The story continues to develop around an illegal gambling ring led by former minor league pitcher Wayne Nix.
Los Angeles-based celebrity accountant William “Eric” Fulton joins the list. Fulton, whose firm represents public figures like Channing Tatum, Chris Hemsworth and Conor McGregor, pleaded guilty to lying to federal agents about money laundering actions related to Nix.
The investigation now looks to expand into Nevada. Federal agents are looking into potential ties to Las Vegas casino workers using company assets and providing confidential customer information to the operation.
Nix pleaded guilty to federal crimes last year for running a decades-long underground California sports betting operation that included current and former professional athletes and others in the sports industry.
Former Los Angeles Dodger Yasiel Puig was the highest-profile name from the Homeland Security and IRS Criminal Investigation Division probe, and he awaits a January trial after his not-guilty plea.
Fulton’s trails exposed
According to records, Fulton provided Nix bookkeeping, tax preparation and accounting services for more than $336,000 worth of business between 2010 and 2020. He told the feds in October 2021 that he did not know about Nix’s gambling ties and never placed a bet on his offshore site, Sand Island Sports.
Both were lies.
Fulton allegedly received an account on Nov. 12, 2016, and promptly placed 14 bets. The court filings state that three of those bets were on one of Fulton’s clients. It’s easy to connect the dots and see that McGregor defeated Eddie Alvarez in UFC 205 that same night.
McGregor’s name remains clean; there’s no reason to believe he had any involvement in illegal gambling. However, Fulton faces allegations of referring at least one of his clients to Nix’s ring.
And Fulton’s involvement goes deeper. He helped facilitate transactions between accounts. And he even covered a few large wagers for Nix, admitting he provided him $1.25 million worth of interest-free personal loans.
Nevada concerns are legitimate
An unnamed source told the Nevada Current that law enforcement agents have begun interviewing and taking statements from former Nevada Gaming Control Board (NGCB) employees.
Their efforts have centered around former MGM Grand and current Resorts World President Scott Sibella, believing he had involvement in Nix’s ring on multiple levels.
The NGCB ruled in Sibella’s favor several months ago against allegations of business relationships at Resorts World with a blackballed and convicted illegal gambler. Now, authorities will see if he had involvement with:
- Using or allowing other employees to use comps and promo chips to square up from gambling debts on Nix’s site
- Providing Nix’s gambling ring with confidential customer information
If convicted, Sibella would face severe punishment. It would also call into question how safe players’ information is in casinos’ hands. A strike against him is a strike against the industry, and the rest of Vegas will be watching closely.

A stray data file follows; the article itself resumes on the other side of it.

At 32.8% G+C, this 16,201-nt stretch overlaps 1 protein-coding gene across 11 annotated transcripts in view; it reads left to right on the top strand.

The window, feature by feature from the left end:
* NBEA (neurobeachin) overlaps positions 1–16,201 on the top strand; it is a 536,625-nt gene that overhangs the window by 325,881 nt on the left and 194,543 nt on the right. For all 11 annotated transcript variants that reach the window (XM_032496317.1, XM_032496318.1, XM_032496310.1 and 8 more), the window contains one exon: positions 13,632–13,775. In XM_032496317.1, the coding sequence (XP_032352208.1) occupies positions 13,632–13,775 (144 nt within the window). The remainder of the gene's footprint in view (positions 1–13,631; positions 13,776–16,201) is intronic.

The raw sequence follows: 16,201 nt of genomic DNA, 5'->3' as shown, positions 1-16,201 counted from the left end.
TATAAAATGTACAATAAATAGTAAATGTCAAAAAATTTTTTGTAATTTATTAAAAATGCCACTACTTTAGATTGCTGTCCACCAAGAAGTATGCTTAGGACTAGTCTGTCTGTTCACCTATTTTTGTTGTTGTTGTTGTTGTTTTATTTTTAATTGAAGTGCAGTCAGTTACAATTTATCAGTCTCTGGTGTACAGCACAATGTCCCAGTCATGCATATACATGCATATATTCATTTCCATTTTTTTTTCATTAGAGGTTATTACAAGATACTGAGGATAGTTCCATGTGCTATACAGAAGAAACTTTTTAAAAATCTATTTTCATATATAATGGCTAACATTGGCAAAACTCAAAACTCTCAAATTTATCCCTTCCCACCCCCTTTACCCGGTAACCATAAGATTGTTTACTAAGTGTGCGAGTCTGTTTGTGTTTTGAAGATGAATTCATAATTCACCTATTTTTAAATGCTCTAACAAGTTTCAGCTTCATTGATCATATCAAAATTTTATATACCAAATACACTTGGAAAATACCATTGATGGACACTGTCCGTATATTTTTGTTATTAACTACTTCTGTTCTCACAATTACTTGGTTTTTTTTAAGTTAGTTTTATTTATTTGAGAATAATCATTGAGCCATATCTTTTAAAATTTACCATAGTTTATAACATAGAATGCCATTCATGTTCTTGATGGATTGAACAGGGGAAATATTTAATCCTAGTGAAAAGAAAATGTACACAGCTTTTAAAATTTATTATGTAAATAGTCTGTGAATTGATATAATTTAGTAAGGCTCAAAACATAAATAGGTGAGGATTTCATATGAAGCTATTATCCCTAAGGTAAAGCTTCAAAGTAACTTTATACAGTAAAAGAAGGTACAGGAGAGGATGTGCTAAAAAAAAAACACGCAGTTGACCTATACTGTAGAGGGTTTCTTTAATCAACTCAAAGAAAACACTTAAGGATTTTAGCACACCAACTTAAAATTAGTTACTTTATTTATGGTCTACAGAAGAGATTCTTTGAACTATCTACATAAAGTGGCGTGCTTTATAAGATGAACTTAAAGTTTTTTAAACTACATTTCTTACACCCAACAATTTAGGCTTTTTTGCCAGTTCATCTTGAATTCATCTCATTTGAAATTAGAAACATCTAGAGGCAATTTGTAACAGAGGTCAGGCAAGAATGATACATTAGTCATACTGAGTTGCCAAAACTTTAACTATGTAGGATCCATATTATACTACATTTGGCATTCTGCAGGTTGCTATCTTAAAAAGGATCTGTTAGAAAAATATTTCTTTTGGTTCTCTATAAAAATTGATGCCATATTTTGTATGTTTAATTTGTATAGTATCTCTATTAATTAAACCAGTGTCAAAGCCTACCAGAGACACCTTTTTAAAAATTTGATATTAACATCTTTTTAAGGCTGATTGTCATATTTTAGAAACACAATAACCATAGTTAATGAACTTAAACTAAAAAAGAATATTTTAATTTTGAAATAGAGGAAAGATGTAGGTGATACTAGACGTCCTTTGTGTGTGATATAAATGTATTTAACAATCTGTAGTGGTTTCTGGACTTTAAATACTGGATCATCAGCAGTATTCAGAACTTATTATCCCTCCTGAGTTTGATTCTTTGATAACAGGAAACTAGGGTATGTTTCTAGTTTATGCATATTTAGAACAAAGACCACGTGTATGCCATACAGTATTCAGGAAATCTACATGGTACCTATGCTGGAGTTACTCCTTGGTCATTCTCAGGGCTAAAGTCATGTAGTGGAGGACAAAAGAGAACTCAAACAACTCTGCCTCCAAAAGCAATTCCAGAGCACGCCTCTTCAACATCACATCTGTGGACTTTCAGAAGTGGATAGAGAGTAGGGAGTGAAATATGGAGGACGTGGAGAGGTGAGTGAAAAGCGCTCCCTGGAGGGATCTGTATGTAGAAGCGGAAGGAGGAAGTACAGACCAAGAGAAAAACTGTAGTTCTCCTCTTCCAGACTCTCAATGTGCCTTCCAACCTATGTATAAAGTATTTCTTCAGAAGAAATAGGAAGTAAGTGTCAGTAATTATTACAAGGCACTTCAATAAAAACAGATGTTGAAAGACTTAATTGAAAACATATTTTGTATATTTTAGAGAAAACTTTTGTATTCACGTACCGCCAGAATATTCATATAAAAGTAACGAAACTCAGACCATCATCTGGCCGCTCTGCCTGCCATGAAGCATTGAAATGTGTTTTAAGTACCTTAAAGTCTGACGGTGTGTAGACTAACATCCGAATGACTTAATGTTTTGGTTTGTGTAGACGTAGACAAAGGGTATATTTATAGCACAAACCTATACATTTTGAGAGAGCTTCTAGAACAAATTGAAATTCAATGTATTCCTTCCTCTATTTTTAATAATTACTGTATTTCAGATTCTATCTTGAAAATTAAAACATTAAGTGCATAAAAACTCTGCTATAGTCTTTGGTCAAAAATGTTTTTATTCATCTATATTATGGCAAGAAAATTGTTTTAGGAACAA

Puig’s case for innocence
Puig’s name came out of the Nix investigation. Records alleged he lost $283,000 and sent one of Nix’s agents $200,000 in cashier’s checks to cover those losses.
He was interrogated and allegedly lied to federal agents about having no involvement with Nix or anyone in sports gambling. Agents uncovered the paper trail of his checks along with a WhatsApp message with him admitting to lying.
In early 2022, agents requested an interview with Puig that took place virtually. Puig was in South Korea playing baseball. He ultimately entered into a plea deal that would land him in jail for five years.
Then, he changed his story and said he was innocent, wishing to clear his name. His attorney, Keri Axel, claimed Puig did not have an interpreter and did not fully understand the terms of his plea.
Puig’s connection to Nix comes from a man affiliated with the Dodgers organization named Donny Kadokawa. Puig met him when he was playing in Los Angeles. Kadokawa was also an agent for Nix but could become Puig’s ticket to freedom if his only connections were baseball-related. His trial is set for January.
How much deeper does this go?
The records show that Nix created his gambling ring after finishing his pitching career. He used his connections in the game to develop a betting operation. He had three former Major League Baseball players help run it.
Nix admitted to accepting $1 million from a better during one year, another $5 million on a Super Bowl wager in 2019 and bets from a sports broadcaster who refinanced his home to pay off gambling debts.
No additional names have surfaced, but the Department of Justice report mentioned a professional football player who lost $245,000 and an MLB coach who lost $4,000 in 2016.
Law enforcement seems to find a new puzzle piece with each unfolding wrinkle, giving agents more reasons to keep digging.
It remains to be seen how much deeper the story goes.